Reading J. M. Coetzee’s In the Heart of the Country, I was continuously reminded of the protagonist’s poverty. And by poverty I not only mean economically but also emotionally. Here we have a young girl abandoned and alone with the death of her father, which not only leaves her in want of money and sustenance but also a need to be loved and appreciated. She loses control of her servants and cannot sustain the farm to provide food and money. But her loneliness and longing to be loved is more important in driving this story in which she references countless times. One such reference includes her longing for a husband and that if she would find one it would make her emotional poverty disappear: “If only I had a good man to sleep at my side, and give me babies, all would be well, I would perk up and learn to smile, my limbs would fill out, my skin glow, and the voice inside my head stutter and stumble into silence” (40). Unfortunately, no such husband presents himself, and she is forced to accept shallow, unloving sexual intercourse from the servant Hendrick, who does not so much as even look at her during the act not to mention love her. When the servants finally leave her alone on the farm she resorts to trying to gain companionship from the twelve-year-old messenger boy, who promptly runs off at her mention of sex.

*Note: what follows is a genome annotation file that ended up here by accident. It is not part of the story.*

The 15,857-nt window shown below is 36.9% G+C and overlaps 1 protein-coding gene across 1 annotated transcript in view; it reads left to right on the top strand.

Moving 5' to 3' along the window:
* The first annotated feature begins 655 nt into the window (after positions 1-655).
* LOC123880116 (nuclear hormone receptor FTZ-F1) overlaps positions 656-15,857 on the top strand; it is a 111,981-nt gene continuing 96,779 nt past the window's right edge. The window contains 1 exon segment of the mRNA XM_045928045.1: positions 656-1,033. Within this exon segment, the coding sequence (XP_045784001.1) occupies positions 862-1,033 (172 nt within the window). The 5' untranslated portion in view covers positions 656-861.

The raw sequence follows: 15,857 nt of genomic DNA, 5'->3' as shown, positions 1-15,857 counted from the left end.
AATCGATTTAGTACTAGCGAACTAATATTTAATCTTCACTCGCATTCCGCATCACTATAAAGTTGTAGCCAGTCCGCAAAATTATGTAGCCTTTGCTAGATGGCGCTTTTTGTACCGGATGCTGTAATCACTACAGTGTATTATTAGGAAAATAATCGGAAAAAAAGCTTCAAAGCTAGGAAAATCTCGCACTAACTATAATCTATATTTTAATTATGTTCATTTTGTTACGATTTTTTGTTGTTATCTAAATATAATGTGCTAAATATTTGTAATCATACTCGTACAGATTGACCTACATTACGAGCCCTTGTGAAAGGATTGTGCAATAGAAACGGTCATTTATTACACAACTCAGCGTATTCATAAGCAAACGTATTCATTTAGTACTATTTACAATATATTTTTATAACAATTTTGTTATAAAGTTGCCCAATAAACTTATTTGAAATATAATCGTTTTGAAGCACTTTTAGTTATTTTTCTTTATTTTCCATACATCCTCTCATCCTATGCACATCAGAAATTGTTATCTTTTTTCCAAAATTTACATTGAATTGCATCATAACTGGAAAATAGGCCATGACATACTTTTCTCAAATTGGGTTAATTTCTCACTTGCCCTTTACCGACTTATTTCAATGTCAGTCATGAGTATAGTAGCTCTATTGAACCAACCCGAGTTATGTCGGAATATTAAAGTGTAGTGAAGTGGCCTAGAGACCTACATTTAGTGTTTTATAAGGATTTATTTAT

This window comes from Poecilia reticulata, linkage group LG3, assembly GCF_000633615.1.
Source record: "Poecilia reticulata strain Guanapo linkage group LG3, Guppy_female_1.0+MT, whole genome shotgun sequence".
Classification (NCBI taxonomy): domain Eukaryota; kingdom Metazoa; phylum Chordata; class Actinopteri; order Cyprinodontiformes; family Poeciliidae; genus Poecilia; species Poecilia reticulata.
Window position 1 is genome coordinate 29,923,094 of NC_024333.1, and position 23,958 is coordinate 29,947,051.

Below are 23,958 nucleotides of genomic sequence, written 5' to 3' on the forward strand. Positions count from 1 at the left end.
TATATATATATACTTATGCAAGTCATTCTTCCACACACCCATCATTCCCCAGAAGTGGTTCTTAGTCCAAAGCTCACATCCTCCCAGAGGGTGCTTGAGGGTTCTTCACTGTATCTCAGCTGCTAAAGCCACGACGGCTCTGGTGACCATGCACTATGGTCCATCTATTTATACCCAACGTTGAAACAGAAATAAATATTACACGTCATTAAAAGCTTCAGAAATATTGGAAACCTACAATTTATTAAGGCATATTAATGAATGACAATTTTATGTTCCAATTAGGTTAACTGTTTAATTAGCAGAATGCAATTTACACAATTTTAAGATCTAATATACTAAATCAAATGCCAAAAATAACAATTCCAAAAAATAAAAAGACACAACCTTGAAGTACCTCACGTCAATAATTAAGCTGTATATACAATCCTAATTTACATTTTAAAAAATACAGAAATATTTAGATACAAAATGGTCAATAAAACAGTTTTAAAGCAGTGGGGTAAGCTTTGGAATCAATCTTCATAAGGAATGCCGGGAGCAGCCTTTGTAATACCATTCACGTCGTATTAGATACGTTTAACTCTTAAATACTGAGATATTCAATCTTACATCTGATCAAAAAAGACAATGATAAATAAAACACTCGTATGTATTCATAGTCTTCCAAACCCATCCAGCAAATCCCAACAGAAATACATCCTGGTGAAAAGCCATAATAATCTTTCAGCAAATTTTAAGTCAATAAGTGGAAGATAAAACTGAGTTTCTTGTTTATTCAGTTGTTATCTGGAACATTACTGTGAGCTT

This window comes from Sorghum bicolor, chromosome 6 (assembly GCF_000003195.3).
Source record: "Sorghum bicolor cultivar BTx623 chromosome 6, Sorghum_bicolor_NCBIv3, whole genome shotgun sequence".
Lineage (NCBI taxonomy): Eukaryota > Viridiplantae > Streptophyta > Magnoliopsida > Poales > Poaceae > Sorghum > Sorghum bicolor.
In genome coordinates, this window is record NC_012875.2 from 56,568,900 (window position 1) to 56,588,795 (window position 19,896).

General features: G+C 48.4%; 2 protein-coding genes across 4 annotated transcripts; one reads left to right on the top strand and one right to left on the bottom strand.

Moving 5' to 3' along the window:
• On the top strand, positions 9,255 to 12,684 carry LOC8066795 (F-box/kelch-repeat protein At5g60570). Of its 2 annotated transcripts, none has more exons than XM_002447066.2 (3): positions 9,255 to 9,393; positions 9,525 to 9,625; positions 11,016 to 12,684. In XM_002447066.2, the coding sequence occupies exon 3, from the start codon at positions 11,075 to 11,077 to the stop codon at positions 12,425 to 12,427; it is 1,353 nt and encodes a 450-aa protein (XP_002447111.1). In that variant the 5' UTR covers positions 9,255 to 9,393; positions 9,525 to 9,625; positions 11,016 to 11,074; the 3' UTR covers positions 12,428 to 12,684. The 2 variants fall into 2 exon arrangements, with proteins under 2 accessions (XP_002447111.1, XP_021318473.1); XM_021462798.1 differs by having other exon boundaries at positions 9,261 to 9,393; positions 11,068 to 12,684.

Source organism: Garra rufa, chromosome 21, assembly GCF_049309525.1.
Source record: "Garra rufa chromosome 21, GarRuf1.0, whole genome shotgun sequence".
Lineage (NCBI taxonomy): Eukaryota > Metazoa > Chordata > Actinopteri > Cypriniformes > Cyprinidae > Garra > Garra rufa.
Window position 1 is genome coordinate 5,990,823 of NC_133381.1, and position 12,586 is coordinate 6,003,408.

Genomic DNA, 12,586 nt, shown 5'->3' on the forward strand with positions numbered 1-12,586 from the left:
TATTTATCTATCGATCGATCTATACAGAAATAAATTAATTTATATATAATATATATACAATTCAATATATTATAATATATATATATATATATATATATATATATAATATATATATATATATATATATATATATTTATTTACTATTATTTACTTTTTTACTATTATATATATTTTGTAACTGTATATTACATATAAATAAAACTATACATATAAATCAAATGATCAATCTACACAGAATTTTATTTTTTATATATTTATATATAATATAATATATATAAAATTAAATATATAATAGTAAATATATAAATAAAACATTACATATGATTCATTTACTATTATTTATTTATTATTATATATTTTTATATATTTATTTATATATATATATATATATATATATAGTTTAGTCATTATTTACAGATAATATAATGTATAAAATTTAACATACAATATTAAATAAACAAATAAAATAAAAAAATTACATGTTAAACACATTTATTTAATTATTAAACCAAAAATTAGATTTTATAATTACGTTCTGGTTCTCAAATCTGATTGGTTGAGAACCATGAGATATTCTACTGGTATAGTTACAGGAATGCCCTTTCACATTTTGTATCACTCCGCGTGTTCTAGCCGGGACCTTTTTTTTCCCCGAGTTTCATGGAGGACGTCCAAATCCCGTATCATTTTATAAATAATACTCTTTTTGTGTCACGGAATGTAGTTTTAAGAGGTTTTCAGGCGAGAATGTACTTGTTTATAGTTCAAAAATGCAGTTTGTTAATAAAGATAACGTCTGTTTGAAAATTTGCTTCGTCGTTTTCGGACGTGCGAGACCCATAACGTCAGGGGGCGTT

As an English colonist to South Africa, she has endured great hardship not only financially but also emotionally. Her situation helps attest to the weakening of the British Imperialism of the mid to late 20th Century. With other colonist like her enduring hard times and unable to not only cope with harsh financial situations but also the emotional hardships of being alone in a strange land, the influence of Britain on their colonies would indeed wane and give rise to growing independence movements in South Africa and elsewhere.